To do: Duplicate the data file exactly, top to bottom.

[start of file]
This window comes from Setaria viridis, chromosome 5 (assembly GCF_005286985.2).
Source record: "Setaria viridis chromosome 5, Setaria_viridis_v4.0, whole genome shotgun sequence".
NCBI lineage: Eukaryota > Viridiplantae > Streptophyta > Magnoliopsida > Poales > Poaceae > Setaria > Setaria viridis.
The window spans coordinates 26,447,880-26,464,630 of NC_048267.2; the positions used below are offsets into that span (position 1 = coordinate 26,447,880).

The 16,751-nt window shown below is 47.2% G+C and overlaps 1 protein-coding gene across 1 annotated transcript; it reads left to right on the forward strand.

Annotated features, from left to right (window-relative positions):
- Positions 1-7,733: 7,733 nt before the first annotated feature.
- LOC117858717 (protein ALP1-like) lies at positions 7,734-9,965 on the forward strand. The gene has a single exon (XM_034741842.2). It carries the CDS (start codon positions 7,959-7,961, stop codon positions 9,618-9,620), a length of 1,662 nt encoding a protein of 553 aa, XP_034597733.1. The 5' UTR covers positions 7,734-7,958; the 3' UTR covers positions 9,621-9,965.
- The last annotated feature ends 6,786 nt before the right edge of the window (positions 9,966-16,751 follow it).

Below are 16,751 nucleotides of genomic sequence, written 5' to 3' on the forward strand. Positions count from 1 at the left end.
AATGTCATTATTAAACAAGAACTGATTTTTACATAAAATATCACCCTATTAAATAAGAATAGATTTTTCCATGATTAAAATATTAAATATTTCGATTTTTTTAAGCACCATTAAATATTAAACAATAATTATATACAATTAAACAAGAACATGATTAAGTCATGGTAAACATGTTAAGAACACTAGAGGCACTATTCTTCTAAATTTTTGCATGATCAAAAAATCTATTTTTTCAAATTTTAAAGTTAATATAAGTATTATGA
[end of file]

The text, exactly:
This window comes from Setaria viridis, chromosome 5 (assembly GCF_005286985.2).
Source record: "Setaria viridis chromosome 5, Setaria_viridis_v4.0, whole genome shotgun sequence".
NCBI lineage: Eukaryota > Viridiplantae > Streptophyta > Magnoliopsida > Poales > Poaceae > Setaria > Setaria viridis.
The window spans coordinates 26,447,880-26,464,630 of NC_048267.2; the positions used below are offsets into that span (position 1 = coordinate 26,447,880).

The 16,751-nt window shown below is 47.2% G+C and overlaps 1 protein-coding gene across 1 annotated transcript; it reads left to right on the forward strand.

Annotated features, from left to right (window-relative positions):
- Positions 1-7,733: 7,733 nt before the first annotated feature.
- LOC117858717 (protein ALP1-like) lies at positions 7,734-9,965 on the forward strand. The gene has a single exon (XM_034741842.2). It carries the CDS (start codon positions 7,959-7,961, stop codon positions 9,618-9,620), a length of 1,662 nt encoding a protein of 553 aa, XP_034597733.1. The 5' UTR covers positions 7,734-7,958; the 3' UTR covers positions 9,621-9,965.
- The last annotated feature ends 6,786 nt before the right edge of the window (positions 9,966-16,751 follow it).

Below are 16,751 nucleotides of genomic sequence, written 5' to 3' on the forward strand. Positions count from 1 at the left end.
AATGTCATTATTAAACAAGAACTGATTTTTACATAAAATATCACCCTATTAAATAAGAATAGATTTTTCCATGATTAAAATATTAAATATTTCGATTTTTTTAAGCACCATTAAATATTAAACAATAATTATATACAATTAAACAAGAACATGATTAAGTCATGGTAAACATGTTAAGAACACTAGAGGCACTATTCTTCTAAATTTTTGCATGATCAAAAAATCTATTTTTTCAAATTTTAAAGTTAATATAAGTATTATGA